Through my years of teaching BBQ I have found that most students that I teach a brisket lesson to are are planning to smoke brisket on the weekends. However, many people want to enjoy brisket during the week and wonder how can you do that if you can't run a fire all day while you have to work. In this video and recipe we show you how to make what we call the Weekday Brisket!
Meat Church How To YouTube Video: https://youtu.be/PFL7tTmvVBU
All Brisket Videos: https://youtube.com/playlist?list=PLLlcC6gl4PGL-ZU6o3AAiVKt5d50n4HzL
- 1 15 - 18 lb full packer brisket, trimmed
- 2 T, Meat Church Holy Cow (sub salt & pepper)
- 1 T, yellow mustard for a binder
- Instant Read Thermometer
- butcher paper, unwaxed
- Spray Bottle with Apple Cider Vinegar
Prepare the Pellet Grill\Smoker
Prepare your pellet grill to a temperature of 200 with oak, mesquite, hickory or pecan. In this video we used a Traeger Ironwood XL with Meat Church pellets which is a blend of oak and hickory.
Prepare the Brisket
We are staring with a trimmed brisket. You can see my trimming method to maximize perfect slices in this How to Trim a Brisket video. Never waste any trim. Grind your trim into ground meat for burgers etc.
Slather your brisket all over with mustard. This will act as a binder and assist your seasoning in sticking all over throughout the cook. Immediately season the brisket to your liking. In this video we seasoned simply with our Holy Cow which is salt, pepper & garlic, so it is a very traditional Texas brisket flavor profile.
Allow the seasoning to adhere at least 30 minutes. For best results allow the seasoning to adhere overnight in your refrigerator.
Smoke the Brisket
Place the brisket fat side up in the pellet grill. If you have a 2nd shelf that is large enough to hold a brisket I prefer to place it there to get the brisket a little further away from the heat source that is directly in the middle.
A lot of folks prefer smoking meat side up. If that is your preference that is ok. Again, we are going the more traditional Texas fat side up method in this video which yields my favorite results.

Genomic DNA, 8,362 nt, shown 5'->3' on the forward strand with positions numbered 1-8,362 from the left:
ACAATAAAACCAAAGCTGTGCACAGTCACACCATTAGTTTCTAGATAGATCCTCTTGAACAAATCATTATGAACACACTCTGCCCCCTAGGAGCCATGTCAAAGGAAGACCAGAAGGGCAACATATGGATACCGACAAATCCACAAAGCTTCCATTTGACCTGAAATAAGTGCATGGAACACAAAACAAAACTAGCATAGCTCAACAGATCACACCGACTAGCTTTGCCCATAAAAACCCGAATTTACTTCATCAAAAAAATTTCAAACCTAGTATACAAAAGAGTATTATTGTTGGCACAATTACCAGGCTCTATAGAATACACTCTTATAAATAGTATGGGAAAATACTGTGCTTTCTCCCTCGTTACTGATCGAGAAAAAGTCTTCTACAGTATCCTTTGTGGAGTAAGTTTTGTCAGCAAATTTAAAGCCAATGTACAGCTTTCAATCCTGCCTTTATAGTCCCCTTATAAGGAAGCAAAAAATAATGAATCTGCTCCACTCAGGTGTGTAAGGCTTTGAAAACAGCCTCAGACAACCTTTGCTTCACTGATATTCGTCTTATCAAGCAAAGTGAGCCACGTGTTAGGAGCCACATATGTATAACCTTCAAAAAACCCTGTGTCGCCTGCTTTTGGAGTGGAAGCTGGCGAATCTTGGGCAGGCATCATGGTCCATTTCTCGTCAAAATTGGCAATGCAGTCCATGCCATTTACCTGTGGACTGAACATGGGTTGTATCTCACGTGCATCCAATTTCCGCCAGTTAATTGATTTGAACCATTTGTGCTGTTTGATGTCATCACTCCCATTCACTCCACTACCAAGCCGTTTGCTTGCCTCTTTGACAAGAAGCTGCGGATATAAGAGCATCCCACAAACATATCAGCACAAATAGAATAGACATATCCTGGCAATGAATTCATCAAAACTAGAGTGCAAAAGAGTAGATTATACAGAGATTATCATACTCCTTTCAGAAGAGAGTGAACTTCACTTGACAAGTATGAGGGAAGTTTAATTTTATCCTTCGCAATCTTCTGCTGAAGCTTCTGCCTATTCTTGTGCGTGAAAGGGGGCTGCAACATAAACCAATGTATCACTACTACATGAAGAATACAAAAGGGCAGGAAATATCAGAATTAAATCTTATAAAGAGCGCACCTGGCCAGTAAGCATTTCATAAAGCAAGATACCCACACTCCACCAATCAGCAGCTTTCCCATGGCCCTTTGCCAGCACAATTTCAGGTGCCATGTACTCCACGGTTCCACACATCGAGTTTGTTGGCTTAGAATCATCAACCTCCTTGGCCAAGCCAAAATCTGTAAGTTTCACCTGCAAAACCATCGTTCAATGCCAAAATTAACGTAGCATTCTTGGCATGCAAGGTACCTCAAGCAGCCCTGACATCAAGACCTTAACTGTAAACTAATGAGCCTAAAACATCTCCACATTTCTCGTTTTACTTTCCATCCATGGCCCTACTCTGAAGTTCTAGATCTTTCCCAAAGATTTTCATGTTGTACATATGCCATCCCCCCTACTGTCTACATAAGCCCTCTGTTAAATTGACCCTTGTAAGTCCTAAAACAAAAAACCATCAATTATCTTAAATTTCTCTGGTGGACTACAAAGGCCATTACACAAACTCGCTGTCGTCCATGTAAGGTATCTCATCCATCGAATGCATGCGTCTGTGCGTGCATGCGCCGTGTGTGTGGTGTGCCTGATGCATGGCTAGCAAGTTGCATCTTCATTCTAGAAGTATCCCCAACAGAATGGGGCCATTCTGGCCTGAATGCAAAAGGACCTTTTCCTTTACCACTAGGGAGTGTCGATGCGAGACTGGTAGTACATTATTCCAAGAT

Smoke the brisket until you reach an internal temp of 175. That took 13 hours in this video.
Wrap the Brisket
Wrap the brisket in butcher paper. Butcher paper is permeable which helps you keep that bark you have developed so far. If you prefer, you can wrap in foil. This method will steam the brisket, finishing cooking a little quicker and the bark can become wet. The difference in wrapping in paper vs. foil can be seen in this following Smoking Brisket in Foil vs. Butcher Paper video.
At this point you need to decide how quickly, or far out, you want to eat your brisket. That will determine how much you increase the temperature to "finish" the brisket. If you want to elongate the cook as long as possible you can slightly increase the temperature to 225 and gradually increase throughout the day as you wish to finish the brisket. In this video we went from 200 to 275 so we could finish in 2 - 3 hours.
Smoke until tender in the middle of the flat which was 203 in this video.
Rest the Brisket
The rest is just as important as the cook. The top BBQ joints in Texas rest their briskets for 8 hours in a warmer at 140. Most home cooks don't have that options as they lack the required tools to safely maintain a brisket above 140 internal temperature. A brisket will not safely hold in a cooler that long. An option is to rest the brisket for 2 hours at ambient temperature on the counter. Then place the brisket into your Traeger on "Keep Warm" which is 165 on a Traeger. That is a little hotter than the ideal temperature so play with that to your liking. Another option is your oven, but they typically only go down to 170 degrees.
In this video we rested at ambient temperature on the counter in our outdoor kitchen until the internal temperature was 140 degrees.
Slice the Brisket
Unwrap, pour any residual tallow from the butcher paper on the brisket. Slice only what you want to eat and enjoy!